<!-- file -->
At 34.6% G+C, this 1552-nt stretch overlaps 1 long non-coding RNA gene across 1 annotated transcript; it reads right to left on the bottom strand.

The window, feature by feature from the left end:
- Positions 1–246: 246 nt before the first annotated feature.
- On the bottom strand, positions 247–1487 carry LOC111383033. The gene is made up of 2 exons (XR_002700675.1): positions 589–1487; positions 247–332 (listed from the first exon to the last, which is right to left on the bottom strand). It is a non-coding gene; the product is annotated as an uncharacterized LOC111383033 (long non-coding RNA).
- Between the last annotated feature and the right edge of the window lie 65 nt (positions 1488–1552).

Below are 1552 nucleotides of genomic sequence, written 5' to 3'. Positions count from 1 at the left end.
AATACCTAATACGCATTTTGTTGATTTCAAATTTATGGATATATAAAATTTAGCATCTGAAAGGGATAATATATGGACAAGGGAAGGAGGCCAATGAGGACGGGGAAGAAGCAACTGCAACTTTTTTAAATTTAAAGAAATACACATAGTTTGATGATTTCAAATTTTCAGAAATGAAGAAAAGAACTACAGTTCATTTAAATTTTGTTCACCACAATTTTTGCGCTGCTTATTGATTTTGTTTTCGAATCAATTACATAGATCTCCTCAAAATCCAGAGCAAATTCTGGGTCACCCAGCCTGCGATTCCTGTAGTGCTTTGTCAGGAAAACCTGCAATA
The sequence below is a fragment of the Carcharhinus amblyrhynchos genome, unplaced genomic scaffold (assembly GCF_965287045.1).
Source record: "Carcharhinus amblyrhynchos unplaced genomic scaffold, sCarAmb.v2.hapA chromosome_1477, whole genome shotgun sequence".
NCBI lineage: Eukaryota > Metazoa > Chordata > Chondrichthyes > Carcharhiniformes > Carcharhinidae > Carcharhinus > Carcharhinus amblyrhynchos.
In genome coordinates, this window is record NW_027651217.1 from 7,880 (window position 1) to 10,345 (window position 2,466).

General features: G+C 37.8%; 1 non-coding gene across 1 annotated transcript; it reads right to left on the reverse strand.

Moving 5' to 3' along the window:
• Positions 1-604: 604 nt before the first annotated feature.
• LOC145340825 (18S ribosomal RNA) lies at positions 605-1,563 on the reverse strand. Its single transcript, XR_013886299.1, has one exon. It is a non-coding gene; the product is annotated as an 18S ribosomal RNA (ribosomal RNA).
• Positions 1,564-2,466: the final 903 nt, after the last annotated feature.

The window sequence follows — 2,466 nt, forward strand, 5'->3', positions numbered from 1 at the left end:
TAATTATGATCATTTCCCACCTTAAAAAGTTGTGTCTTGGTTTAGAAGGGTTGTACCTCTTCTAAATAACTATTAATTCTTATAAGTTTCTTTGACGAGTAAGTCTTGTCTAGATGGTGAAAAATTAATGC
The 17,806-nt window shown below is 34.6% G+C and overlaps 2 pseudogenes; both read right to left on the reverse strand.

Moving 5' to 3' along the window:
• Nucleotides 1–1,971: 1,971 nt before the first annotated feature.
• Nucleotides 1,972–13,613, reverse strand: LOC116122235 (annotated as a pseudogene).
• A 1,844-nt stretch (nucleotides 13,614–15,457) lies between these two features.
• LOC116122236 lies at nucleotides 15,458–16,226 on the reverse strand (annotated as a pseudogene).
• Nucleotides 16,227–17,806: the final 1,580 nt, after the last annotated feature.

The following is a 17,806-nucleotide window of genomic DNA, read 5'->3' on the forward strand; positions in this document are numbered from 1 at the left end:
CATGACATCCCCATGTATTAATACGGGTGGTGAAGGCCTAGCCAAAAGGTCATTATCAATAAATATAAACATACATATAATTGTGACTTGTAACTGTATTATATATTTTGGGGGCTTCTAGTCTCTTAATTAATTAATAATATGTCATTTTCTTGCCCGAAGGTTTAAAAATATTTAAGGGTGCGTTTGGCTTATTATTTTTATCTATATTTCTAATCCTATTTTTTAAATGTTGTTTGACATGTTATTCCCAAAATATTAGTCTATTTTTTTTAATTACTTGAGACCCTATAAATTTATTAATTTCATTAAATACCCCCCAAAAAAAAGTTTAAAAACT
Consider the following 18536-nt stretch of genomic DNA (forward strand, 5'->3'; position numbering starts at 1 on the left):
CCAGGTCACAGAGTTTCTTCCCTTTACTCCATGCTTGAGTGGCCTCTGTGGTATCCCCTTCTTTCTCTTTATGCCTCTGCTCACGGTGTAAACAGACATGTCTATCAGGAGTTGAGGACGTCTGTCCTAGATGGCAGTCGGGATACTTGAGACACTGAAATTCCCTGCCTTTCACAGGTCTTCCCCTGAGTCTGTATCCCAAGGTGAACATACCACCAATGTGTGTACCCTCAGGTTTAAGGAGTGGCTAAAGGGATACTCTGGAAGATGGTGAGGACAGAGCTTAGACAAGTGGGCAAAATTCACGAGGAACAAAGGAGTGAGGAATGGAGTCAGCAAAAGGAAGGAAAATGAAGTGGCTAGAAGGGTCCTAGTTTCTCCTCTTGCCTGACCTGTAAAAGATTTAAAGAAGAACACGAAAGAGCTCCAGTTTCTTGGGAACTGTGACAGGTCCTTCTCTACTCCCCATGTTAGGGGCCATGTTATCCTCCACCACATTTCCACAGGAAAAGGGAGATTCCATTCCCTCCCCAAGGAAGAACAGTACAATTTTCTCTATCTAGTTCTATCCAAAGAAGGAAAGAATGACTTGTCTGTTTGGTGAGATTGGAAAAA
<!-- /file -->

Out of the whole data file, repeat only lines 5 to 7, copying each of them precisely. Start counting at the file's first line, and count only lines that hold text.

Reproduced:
- Between the last annotated feature and the right edge of the window lie 65 nt (positions 1488–1552).

Below are 1552 nucleotides of genomic sequence, written 5' to 3'. Positions count from 1 at the left end.
AATACCTAATACGCATTTTGTTGATTTCAAATTTATGGATATATAAAATTTAGCATCTGAAAGGGATAATATATGGACAAGGGAAGGAGGCCAATGAGGACGGGGAAGAAGCAACTGCAACTTTTTTAAATTTAAAGAAATACACATAGTTTGATGATTTCAAATTTTCAGAAATGAAGAAAAGAACTACAGTTCATTTAAATTTTGTTCACCACAATTTTTGCGCTGCTTATTGATTTTGTTTTCGAATCAATTACATAGATCTCCTCAAAATCCAGAGCAAATTCTGGGTCACCCAGCCTGCGATTCCTGTAGTGCTTTGTCAGGAAAACCTGCAATA